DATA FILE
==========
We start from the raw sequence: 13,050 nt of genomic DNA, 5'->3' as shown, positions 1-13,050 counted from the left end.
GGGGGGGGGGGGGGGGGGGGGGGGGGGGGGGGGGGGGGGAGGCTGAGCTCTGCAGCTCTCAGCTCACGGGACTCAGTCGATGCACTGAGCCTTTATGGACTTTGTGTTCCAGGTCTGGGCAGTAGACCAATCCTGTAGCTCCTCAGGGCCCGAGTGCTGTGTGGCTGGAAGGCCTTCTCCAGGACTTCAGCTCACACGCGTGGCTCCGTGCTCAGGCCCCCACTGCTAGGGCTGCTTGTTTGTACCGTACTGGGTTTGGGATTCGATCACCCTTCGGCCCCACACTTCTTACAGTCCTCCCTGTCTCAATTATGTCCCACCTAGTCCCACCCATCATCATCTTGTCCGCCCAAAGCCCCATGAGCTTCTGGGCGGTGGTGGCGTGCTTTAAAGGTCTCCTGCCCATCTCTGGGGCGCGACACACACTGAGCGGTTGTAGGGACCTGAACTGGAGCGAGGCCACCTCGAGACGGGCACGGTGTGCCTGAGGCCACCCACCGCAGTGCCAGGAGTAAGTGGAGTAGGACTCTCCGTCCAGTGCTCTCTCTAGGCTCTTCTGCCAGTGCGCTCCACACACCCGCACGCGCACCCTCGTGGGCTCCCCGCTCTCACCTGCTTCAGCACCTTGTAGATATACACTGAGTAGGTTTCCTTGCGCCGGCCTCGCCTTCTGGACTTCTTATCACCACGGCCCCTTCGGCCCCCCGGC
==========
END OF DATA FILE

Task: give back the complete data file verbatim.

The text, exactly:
We start from the raw sequence: 13,050 nt of genomic DNA, 5'->3' as shown, positions 1-13,050 counted from the left end.
GGGGGGGGGGGGGGGGGGGGGGGGGGGGGGGGGGGGGGGAGGCTGAGCTCTGCAGCTCTCAGCTCACGGGACTCAGTCGATGCACTGAGCCTTTATGGACTTTGTGTTCCAGGTCTGGGCAGTAGACCAATCCTGTAGCTCCTCAGGGCCCGAGTGCTGTGTGGCTGGAAGGCCTTCTCCAGGACTTCAGCTCACACGCGTGGCTCCGTGCTCAGGCCCCCACTGCTAGGGCTGCTTGTTTGTACCGTACTGGGTTTGGGATTCGATCACCCTTCGGCCCCACACTTCTTACAGTCCTCCCTGTCTCAATTATGTCCCACCTAGTCCCACCCATCATCATCTTGTCCGCCCAAAGCCCCATGAGCTTCTGGGCGGTGGTGGCGTGCTTTAAAGGTCTCCTGCCCATCTCTGGGGCGCGACACACACTGAGCGGTTGTAGGGACCTGAACTGGAGCGAGGCCACCTCGAGACGGGCACGGTGTGCCTGAGGCCACCCACCGCAGTGCCAGGAGTAAGTGGAGTAGGACTCTCCGTCCAGTGCTCTCTCTAGGCTCTTCTGCCAGTGCGCTCCACACACCCGCACGCGCACCCTCGTGGGCTCCCCGCTCTCACCTGCTTCAGCACCTTGTAGATATACACTGAGTAGGTTTCCTTGCGCCGGCCTCGCCTTCTGGACTTCTTATCACCACGGCCCCTTCGGCCCCCCGGC